The Democratic Progressive Party (DPP) yesterday filed another lawsuit against Council for Economic Planning and Development (CEPD) Minister Christina Liu (劉憶如) and played down an opinion poll showing its presidential candidate, DPP Chairperson Tsai Ing-wen (蔡英文), behind by 8 percentage points.
Tsai received 32.2 percent of support from respondents, 8 percentage points behind President Ma Ying-jeou’s (馬英九) 40.2 percent, an opinion poll published yesterday by the Chinese--language Apple Daily showed.
The survey, conducted from Monday to Wednesday with 1,101 samples, also showed 5.5 percent of respondents said they would vote for People First Party Chairman James Soong (宋楚瑜) and 22.1 percent remained undecided.
In response to press queries, Tsai offered the same answer every time she was asked about poll results, saying her campaign would “take the survey as a reference.”
In Taipei, the DPP filed another lawsuit against Liu and KMT spokesperson Lai Su-ju (賴素如) over violations of the Presidential and Vice Presidential Election and Recall Act (總統副總統選舉罷免法), accusing them of spreading rumors or false statements for the purpose of getting a candidate elected or impeding a candidate’s election chances.
Liu yesterday posted two questions on the CEPD Web site about Tsai’s alleged improper involvement in the formation of Yu Chang Biologics Co (宇昌生技股份有限公司), now know as TaiMed Biologics Inc (中裕新藥股份有限公司), when she served as vice premier between 2006 and 2007.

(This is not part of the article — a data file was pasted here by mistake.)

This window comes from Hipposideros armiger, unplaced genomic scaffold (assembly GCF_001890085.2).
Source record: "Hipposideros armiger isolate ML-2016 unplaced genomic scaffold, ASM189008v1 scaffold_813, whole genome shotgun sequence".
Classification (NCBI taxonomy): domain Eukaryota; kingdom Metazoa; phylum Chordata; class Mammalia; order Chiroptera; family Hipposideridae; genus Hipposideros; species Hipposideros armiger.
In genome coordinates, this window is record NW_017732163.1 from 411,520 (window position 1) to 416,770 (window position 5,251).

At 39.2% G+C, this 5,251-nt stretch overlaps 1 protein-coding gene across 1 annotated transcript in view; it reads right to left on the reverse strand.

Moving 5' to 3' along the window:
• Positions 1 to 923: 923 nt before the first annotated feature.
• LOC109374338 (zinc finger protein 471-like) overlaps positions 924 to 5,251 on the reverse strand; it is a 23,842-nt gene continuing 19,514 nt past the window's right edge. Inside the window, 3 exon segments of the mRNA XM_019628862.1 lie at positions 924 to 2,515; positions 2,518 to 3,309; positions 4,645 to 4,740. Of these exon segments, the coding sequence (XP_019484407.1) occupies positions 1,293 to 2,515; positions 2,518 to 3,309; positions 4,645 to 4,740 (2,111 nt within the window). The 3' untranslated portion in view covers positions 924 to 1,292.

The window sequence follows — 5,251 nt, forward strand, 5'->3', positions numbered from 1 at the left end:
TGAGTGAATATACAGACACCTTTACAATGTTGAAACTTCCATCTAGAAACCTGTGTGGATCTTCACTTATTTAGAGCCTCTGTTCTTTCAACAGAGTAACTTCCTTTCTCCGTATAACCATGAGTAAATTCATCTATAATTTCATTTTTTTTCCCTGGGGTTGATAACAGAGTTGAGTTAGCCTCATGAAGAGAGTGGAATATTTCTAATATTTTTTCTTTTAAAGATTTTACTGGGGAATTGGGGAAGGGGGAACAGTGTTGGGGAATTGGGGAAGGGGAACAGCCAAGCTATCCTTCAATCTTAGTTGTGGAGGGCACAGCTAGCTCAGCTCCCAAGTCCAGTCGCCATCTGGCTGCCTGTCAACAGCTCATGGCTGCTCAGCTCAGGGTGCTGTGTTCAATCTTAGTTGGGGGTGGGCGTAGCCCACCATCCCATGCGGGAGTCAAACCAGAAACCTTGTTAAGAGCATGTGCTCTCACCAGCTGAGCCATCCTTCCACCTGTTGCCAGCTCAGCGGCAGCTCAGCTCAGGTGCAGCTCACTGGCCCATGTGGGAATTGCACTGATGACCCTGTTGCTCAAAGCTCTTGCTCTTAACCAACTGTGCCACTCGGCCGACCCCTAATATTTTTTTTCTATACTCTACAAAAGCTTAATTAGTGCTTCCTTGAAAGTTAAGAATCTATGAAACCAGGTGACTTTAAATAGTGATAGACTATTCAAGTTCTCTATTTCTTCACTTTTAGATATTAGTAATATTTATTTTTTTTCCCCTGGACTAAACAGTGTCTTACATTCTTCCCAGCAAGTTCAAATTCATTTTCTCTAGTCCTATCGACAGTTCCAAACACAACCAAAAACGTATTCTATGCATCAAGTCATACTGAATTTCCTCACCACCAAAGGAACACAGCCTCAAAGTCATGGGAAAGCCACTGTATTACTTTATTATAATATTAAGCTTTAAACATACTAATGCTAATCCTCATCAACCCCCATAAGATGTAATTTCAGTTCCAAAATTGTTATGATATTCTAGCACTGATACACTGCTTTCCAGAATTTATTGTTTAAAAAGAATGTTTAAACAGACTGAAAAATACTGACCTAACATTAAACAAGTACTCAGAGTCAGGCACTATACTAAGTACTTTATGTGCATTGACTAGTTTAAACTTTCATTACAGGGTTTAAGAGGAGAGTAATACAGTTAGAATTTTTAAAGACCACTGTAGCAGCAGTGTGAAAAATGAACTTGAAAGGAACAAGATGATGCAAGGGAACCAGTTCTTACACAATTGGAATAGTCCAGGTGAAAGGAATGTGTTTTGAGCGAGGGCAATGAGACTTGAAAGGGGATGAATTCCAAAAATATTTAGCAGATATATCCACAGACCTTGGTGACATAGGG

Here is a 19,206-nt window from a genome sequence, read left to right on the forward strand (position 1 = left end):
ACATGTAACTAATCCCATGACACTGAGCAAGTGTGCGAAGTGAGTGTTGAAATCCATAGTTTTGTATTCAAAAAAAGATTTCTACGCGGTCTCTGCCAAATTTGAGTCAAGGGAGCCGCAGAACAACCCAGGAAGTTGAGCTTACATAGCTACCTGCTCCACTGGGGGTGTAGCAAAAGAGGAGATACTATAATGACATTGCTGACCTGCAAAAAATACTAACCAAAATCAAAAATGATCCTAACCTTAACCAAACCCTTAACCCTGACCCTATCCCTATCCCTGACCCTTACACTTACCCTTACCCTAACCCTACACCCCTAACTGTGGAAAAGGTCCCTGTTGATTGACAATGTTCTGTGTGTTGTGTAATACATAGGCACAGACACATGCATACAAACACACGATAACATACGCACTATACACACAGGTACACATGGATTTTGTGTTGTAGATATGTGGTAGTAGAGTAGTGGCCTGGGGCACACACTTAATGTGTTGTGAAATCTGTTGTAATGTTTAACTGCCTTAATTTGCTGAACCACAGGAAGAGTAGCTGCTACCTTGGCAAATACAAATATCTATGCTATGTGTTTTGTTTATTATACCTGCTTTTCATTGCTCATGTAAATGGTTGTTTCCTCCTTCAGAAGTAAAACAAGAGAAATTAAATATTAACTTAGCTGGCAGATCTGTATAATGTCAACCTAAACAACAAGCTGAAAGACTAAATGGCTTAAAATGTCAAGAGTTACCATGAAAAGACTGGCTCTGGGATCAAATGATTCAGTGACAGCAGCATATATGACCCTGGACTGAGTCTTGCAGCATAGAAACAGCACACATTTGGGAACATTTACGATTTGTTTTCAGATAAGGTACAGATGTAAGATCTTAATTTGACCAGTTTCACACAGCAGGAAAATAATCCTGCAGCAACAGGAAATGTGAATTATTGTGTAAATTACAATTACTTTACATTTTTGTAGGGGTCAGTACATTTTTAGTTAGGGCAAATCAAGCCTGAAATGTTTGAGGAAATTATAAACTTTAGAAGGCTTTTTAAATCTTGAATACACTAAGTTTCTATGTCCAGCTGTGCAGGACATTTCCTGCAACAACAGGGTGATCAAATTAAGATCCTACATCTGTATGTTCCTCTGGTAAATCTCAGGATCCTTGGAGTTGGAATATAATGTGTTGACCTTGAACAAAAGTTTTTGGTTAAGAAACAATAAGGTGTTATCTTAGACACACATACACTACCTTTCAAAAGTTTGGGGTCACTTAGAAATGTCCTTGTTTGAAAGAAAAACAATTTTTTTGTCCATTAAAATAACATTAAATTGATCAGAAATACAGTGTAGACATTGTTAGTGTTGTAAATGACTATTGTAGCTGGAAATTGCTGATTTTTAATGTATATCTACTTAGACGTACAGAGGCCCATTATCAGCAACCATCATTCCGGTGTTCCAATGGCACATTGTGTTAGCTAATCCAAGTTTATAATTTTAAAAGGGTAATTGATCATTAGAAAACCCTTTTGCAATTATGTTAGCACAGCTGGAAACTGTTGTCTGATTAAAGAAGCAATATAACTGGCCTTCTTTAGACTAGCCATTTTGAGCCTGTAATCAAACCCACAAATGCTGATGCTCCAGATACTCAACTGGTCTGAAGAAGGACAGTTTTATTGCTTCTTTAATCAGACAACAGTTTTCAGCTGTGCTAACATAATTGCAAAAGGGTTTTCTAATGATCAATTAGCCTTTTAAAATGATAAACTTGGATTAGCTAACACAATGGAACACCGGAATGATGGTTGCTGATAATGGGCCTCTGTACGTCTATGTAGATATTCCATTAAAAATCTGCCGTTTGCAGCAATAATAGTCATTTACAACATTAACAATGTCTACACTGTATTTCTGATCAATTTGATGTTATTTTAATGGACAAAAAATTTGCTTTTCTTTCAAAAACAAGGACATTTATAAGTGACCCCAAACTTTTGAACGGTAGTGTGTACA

The public-owned National Development Fund (NDF) was authorized by the Executive Yuan to invest in Yu Chang, which appointed three board members and one supervisor, DPP spokesperson Kang Yu-cheng (康裕成) said. As the NDF had only one board member and one supervisor, Liu was wrong to characterize it as the majority investor she said.
DPP spokesperson Chen Chi-mai (陳其邁) said Liu could easily find the answer to her second question regarding the different names of various companies during the formation of Yu Chang by checking information with the Ministry of Economic Affairs.
Liu had repeatedly cited incorrect information or altered documents to smear Tsai and benefit President Ma Ying-jeou’s (馬英九) re-election campaign, he said.
In related news, Chen criticized Ma in a press release yesterday for citing an incorrect report.
Citing a Financial Times report in September, Ma said during a televised platform presentation on Friday night that the US government had expressed concerns about stability across the Taiwan Strait if Tsai was elected president.
Chen said the US Department of State had reaffirmed that comments by the unnamed official quoted in the newspaper did not represent the official position of the US government and the US would remain neutral in Taiwan Jan. 14 presidential and legislative elections
“It was a vicious campaign tactic,” Chen said.
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